The real problems are that one, if in fact the locusts are eating everything BUT Biosyn crops, you don’t need Grant, Sattler, and Malcolm to solve the case. The case is already solved. It is open-and-shut. Any competent law enforcement would have arrested Dodgson in a matter of days, even if he was holed up in Italy. The extradition order would have been placed immediately. And two, can we get a different model of villain besides Steve Jobs and/or Tim Scott? I hate Apple as much as the next right-thinking individual, but it’s getting really lame to see tech corporate bad guys just be parodies of the last two Apple CEOs, with the occasional hint of Mark Zuckerburg or Elon Musk thrown in. Original thought is not that difficult, people!
So anyway, the spy movie half of this outing is all about the kidnapping plot and getting everyone together, including a brief aside to Owen’s former partner in the raptor cages, Benny (Omar Sy), who was one of the few refreshing and new ideas of Jurassic World in that he was a black guy who didn’t die, and the addition of two new allies, Ramsey Cole (Mamoudou Athie), who works at Biosyn with Malcolm, and a pilot/mercenary played by DeWanda Wise named Kayla Watts.
You read that right, in a movie where the villain is Biological Sin, one of the heroes is a machinist basically named Kilowatts. Did I mention that Colin Trevorrow is a shit writer?
If you needed further proof — and how could you at this stage — once all the characters are introduced and the movie attempts to rehabilitate Dr. Henry Wu (BD Wong) by making him look like your grandmother and having him regret stuff so that he’s kind of a good guy now, we’re back to the exact same formula we’ve had for all of these movies. We go to the jungle (this time a high-tech preserve within Biosyn). We escape dinosaurs in said jungle, even in situations where our protagonists are dead to rights but the predator decides to stalk rather than kill because… reasons. We see utterly laughable acts of heroism that somehow work. We see even BIGGER dinosaurs than before, this time the Giganotosaurus, which is always pronounced so awkwardly that they might as well just say “Gigant-O-Saurus” and be done with it. Danger ensues, with rain and nighttime elements (plus FIRE this time), there’s a T-rex fight (prefaced by an absolutely PAINFUL reference to the logo), bad guys die, and we learn nothing. Lather, rinse, repeat.
I don’t even feel like I’m spoiling anything by telling you this stuff, because deep down, you already know all of it. If you’ve seen one Jurassic Park sequel, you’ve seen them all, and that’s the core problem. This series is utterly afraid or incapable of trying anything new. The scares are the same, the effects are the same (while simultaneously feeling like they get worse with each outing), even Michael Giacchino’s score is so oppressively mediocre that you find yourself more relieved by the respite of a brief cue from John Williams’ original music rather than being enchanted by this latest incarnation. Even the espionage elements we get early on eventually just fizzle out, with an intriguing smuggler villain (Dichen Lachman) simply walking away once her plot purpose has been fulfilled. We still don’t even ASK questions about what it would be like for dinosaurs and humans to coexist, much less answer them, and plot hole after plot hole is only given token acknowledgment before it’s retconned in ways that aren’t remotely satisfying. When I’m sitting in the theatre clutching at straws to find anything resembling a course correction and the best I can come up with is, “Well, at least they admitted that Isla Sorna was a thing,” that shows the fundamental flaw with this entire endeavor. And just for good measure, the series is now at the point where it can check all of its franchise boxes without putting a single protagonist in any believable danger, meaning there are no stakes or suspense to ANY of this. It’s just visual noise.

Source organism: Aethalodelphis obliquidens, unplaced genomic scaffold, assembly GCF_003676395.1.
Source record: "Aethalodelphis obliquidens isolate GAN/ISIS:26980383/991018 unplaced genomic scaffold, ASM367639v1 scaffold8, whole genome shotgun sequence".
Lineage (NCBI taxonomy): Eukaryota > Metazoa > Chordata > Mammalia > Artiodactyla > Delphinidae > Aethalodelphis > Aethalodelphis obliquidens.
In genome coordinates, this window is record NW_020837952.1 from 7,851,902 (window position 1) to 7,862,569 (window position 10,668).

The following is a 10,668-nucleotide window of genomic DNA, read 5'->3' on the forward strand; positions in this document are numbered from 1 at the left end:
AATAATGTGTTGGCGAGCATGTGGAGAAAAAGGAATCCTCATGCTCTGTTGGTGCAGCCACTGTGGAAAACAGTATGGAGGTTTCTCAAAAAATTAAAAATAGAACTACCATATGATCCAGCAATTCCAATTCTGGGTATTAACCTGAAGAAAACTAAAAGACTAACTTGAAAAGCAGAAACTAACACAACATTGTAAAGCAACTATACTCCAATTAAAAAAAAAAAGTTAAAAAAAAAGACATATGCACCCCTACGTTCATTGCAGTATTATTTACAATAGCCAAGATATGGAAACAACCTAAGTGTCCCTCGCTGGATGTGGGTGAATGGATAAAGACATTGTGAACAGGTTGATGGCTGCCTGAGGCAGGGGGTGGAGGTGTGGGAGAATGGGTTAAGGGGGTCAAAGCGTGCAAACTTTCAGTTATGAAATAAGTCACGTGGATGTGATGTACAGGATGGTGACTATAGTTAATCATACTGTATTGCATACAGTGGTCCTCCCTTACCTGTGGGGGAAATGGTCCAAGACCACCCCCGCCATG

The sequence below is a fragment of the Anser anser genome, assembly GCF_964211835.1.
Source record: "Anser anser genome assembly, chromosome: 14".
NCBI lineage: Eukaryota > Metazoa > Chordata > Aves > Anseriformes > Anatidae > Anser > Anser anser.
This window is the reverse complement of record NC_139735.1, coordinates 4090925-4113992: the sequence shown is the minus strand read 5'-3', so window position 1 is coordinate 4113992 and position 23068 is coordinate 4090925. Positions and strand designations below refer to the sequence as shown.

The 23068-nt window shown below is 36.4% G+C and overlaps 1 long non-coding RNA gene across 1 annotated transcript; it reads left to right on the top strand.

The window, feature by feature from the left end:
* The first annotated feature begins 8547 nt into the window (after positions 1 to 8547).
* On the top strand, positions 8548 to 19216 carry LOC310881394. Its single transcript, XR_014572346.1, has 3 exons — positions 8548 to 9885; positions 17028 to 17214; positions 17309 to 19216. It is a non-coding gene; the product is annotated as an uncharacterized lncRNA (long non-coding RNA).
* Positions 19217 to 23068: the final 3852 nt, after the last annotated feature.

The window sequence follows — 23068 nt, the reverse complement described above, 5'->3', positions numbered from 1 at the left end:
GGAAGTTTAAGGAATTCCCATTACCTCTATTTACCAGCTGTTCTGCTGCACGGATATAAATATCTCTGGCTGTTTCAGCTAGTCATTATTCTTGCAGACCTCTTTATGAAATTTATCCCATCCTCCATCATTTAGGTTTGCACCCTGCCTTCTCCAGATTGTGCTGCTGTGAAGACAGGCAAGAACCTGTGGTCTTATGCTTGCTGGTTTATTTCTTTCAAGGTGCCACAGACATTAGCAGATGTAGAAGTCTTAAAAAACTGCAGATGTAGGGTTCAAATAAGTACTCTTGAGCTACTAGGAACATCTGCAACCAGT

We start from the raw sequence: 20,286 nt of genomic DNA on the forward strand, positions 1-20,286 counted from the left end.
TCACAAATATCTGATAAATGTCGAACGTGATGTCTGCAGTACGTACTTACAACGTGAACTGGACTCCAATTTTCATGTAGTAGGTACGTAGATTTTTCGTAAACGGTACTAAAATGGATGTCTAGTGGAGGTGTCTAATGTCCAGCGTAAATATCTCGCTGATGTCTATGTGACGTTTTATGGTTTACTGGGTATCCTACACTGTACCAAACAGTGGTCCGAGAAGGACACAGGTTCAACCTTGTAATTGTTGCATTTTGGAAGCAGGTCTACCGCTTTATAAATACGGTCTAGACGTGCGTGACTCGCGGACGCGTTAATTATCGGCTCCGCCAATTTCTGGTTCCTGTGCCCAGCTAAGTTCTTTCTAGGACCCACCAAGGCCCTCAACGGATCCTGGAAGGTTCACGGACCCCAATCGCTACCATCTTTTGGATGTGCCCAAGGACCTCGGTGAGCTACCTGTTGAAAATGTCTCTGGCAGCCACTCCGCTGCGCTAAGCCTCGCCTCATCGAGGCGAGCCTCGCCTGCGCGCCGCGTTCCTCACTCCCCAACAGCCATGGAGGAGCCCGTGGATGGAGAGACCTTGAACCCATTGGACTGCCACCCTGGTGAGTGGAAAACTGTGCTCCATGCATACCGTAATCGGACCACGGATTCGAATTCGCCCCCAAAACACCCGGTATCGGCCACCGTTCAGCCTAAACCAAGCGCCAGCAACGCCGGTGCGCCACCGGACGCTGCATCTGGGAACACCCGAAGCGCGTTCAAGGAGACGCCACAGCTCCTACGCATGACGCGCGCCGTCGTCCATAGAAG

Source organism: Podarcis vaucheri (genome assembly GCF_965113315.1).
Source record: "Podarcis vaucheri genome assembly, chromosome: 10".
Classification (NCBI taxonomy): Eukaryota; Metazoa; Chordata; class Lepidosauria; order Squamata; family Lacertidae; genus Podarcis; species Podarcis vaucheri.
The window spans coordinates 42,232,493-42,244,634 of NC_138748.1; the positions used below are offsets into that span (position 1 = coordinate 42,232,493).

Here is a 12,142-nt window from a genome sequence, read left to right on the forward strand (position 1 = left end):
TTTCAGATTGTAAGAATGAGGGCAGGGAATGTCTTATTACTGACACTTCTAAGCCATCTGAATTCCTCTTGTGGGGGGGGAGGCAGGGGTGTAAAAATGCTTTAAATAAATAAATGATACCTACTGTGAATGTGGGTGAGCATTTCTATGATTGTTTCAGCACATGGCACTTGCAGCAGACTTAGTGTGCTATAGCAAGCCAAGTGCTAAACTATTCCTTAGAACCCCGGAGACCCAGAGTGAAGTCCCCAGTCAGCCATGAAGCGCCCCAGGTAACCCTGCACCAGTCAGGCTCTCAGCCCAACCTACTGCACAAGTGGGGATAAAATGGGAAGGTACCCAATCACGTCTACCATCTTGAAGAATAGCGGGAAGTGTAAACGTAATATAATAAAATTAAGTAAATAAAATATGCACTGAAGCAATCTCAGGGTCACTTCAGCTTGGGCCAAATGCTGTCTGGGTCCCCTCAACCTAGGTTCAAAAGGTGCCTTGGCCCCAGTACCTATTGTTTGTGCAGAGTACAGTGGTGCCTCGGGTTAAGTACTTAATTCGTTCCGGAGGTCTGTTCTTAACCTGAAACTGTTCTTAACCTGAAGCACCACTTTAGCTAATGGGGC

Even when I know something’s going to be this bad, I try desperately to find something to recommend, but the pickings here be slim. Part of the reason I even bothered to see this was because AMC decided to do a double feature for the premiere, where you could watch the original Jurassic Park before Dominion. I leaped at the opportunity, as it allowed me to fix one of my true cinematic regrets (I’ll have more on that in an upcoming “Back Row Thoughts” post, so stay tuned for that), but from a marketing standpoint, it can’t have been a good idea. You’re literally telling people just how good things used to be, and just how far they’ve degraded in the near 30 years since.
Join the conversation in the comments below! What film should I review next? Which movie franchises need to just die already? Are you already preparing for the next sequel with the SuperGiantMegaAwesomeKickAssasaurus? Let me know!